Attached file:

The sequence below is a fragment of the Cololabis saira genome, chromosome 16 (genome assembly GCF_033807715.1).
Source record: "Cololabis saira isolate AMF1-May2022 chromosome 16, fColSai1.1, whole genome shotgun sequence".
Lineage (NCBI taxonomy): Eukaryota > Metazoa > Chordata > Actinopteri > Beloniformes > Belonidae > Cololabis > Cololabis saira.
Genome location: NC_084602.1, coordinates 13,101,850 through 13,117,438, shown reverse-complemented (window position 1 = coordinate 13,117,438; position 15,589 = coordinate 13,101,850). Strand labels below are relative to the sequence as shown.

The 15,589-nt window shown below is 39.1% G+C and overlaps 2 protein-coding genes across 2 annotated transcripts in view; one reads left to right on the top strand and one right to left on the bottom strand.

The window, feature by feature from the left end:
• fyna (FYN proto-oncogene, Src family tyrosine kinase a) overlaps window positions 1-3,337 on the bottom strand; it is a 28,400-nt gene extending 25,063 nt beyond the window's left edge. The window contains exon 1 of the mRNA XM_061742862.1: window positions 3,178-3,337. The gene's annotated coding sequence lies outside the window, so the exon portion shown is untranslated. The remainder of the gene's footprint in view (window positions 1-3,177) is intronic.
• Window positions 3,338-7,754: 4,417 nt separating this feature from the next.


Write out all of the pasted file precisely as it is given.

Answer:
The sequence below is a fragment of the Cololabis saira genome, chromosome 16 (genome assembly GCF_033807715.1).
Source record: "Cololabis saira isolate AMF1-May2022 chromosome 16, fColSai1.1, whole genome shotgun sequence".
Lineage (NCBI taxonomy): Eukaryota > Metazoa > Chordata > Actinopteri > Beloniformes > Belonidae > Cololabis > Cololabis saira.
Genome location: NC_084602.1, coordinates 13,101,850 through 13,117,438, shown reverse-complemented (window position 1 = coordinate 13,117,438; position 15,589 = coordinate 13,101,850). Strand labels below are relative to the sequence as shown.

The 15,589-nt window shown below is 39.1% G+C and overlaps 2 protein-coding genes across 2 annotated transcripts in view; one reads left to right on the top strand and one right to left on the bottom strand.

The window, feature by feature from the left end:
• fyna (FYN proto-oncogene, Src family tyrosine kinase a) overlaps window positions 1-3,337 on the bottom strand; it is a 28,400-nt gene extending 25,063 nt beyond the window's left edge. The window contains exon 1 of the mRNA XM_061742862.1: window positions 3,178-3,337. The gene's annotated coding sequence lies outside the window, so the exon portion shown is untranslated. The remainder of the gene's footprint in view (window positions 1-3,177) is intronic.
• Window positions 3,338-7,754: 4,417 nt separating this feature from the next.